Juan Carlos Varela Elected New President Of Panama

What Do We Think Of The New Guy In Panama?

Last month, Panama elected a new president but not the guy everyone expected.

Until a few weeks before the May 4 vote, most of us in Panama assumed that current President Ricardo Martinelli’s guy, Jose Domingo Arias, would take it. But, as the election neared, friends began to suggest that the outcome was no longer so predictable. People were concerned that Martinelli and his party (which Jose Domingo also represented) were amassing too much power. Consolidated power makes people in this part of the world nervous.

So, indeed, on May 4, it was not Jose Domingo but Juan Carlos Varela who walked away with the vote. In the month since, every Panamanian I’ve spoken with has told me that he (or she) is happy with the way things played out.

“I didn’t vote for Varela,” one friend told me, “but I’m fine with him. Really, I was just voting against Arias. Anyone other than Martinelli’s guy was ok by me.”

Our point of view is that of the foreign investor and businessperson, not that of the Panamanian, of course. From where we sit, we have no beef with Martinelli. His policies, perspective, and practices were pro-business and pro-foreign investment. He invested heavily in infrastructure, from the expansion of Panama City’s Tocumen International Airport to the construction of a new airport nearer the Pacific beaches…from completely remaking the road systems in Panama City and building the first line of the capital’s new metro to expanding and improving the road from Panama City to Colon…and on and on.

Martinelli also instituted the new “Specific Countries” visa, which has made it much easier for us to hire the staff we’ve needed to grow our business these past few years.

I’ve written often of the downsides of living day-to-day amidst infrastructure work on such a colossal scale. The noise, congestion, traffic jams, dust, dirt, and flying concrete have been inescapable and sometimes overwhelming these past five years of Martinelli’s reign. We’ve had to remind ourselves often of the big-picture agenda the man was chasing. When he took office, Panama City’s infrastructure was head and shoulders above that of any other city in Central America…but it was not up to supporting the mega-growth this town was positioned for and continues to enjoy. (Panama’s economy has grown by an average of 8% per year for the past 6 years.)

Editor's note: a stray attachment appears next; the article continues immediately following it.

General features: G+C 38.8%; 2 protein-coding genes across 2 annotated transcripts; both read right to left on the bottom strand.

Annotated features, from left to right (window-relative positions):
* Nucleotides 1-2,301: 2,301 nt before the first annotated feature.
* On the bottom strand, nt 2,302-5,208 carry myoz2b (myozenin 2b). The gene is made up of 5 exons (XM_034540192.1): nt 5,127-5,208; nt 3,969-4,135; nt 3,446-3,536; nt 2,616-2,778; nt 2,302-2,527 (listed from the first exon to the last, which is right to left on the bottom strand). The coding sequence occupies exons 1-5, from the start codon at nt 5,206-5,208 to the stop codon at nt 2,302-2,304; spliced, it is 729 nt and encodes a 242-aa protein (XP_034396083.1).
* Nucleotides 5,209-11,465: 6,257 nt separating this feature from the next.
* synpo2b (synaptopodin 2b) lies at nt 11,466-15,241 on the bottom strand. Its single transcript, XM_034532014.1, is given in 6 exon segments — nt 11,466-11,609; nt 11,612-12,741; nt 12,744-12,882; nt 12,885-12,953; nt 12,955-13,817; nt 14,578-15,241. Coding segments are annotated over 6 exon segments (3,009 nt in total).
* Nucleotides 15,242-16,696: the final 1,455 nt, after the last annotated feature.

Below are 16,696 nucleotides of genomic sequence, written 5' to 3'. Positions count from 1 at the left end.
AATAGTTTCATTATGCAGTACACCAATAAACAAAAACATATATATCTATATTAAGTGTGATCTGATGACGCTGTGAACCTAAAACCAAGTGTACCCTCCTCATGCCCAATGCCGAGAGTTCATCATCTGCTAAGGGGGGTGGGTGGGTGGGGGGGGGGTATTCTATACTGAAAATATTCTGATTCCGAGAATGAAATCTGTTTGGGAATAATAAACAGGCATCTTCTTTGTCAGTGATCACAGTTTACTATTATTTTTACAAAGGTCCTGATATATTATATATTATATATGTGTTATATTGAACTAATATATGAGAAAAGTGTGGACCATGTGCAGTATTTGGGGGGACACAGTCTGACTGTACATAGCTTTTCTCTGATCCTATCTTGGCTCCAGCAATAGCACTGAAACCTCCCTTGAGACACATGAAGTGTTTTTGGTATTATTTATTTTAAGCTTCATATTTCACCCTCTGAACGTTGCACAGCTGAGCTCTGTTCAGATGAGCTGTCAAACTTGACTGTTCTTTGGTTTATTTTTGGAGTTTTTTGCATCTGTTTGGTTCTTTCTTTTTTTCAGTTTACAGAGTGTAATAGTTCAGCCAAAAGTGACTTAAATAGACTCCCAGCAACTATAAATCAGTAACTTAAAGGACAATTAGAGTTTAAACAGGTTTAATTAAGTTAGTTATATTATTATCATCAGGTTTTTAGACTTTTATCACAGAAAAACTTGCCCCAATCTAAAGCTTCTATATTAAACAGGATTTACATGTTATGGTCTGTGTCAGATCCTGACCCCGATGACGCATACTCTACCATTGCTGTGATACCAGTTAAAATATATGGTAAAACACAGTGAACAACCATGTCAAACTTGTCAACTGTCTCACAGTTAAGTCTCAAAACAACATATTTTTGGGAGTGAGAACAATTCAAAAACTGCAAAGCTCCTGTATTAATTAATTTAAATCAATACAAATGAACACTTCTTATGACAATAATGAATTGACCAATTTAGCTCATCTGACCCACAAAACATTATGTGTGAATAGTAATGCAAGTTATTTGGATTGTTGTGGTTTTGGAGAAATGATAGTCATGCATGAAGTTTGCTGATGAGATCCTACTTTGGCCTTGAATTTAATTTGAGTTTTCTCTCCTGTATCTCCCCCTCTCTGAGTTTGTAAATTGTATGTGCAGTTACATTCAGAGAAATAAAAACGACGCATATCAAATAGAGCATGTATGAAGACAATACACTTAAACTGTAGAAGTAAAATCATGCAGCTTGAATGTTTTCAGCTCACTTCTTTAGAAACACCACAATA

Martinelli and his team sprinted out of the gate upon winning the vote five years ago, and they haven’t paused to take a breath since. Just watching them has been exhausting for us. I think maybe Panamanians feel the same way. Time to slow down a little…time to regroup.

New airports, roads, bridges, overpasses, government buildings, and cell towers were needed. Now they’ve been built. What next?

Varela says schools and hospitals. Makes sense to us. If Panama is going to sustain its recent growth levels, it’s going to need growing pools of educated labor.

No word from Varela yet on the Specific Countries visa enacted by Executive Decree from Martinelli. Typically in this part of the world, the new guy wants nothing to do with the policies of the former guy. We’re hoping Varela bucks that trend, as he has suggested he’d like to do.

Kathleen Peddicord

P.S. We awoke this morning to the first pre-dawn storm of consequence this rainy season. The skies rumbled, roared, and shuddered. Rain fell in sheets and lightening shot through the gray in hot white bursts.

I pulled the sheets up tight and rolled over to watch out the window and take it all in, lingering in bed as long as I dared. Deadlines beckoned.

Thanks to the rains of the past few weeks, Panama is as green as Ireland and blooming. This country is home to more than 10,000 varieties of plants. Our current issue of the Panama Letter features a photo spread showcasing some particularly impressive blossoms. If you’re a Panama Letter subscriber, watch for it in your inbox this week.

Continue reading: Lifestyle Options In Argentina From Buenos Aires To Wine Country And Salta

French Course Online

Comments

You might also like More from author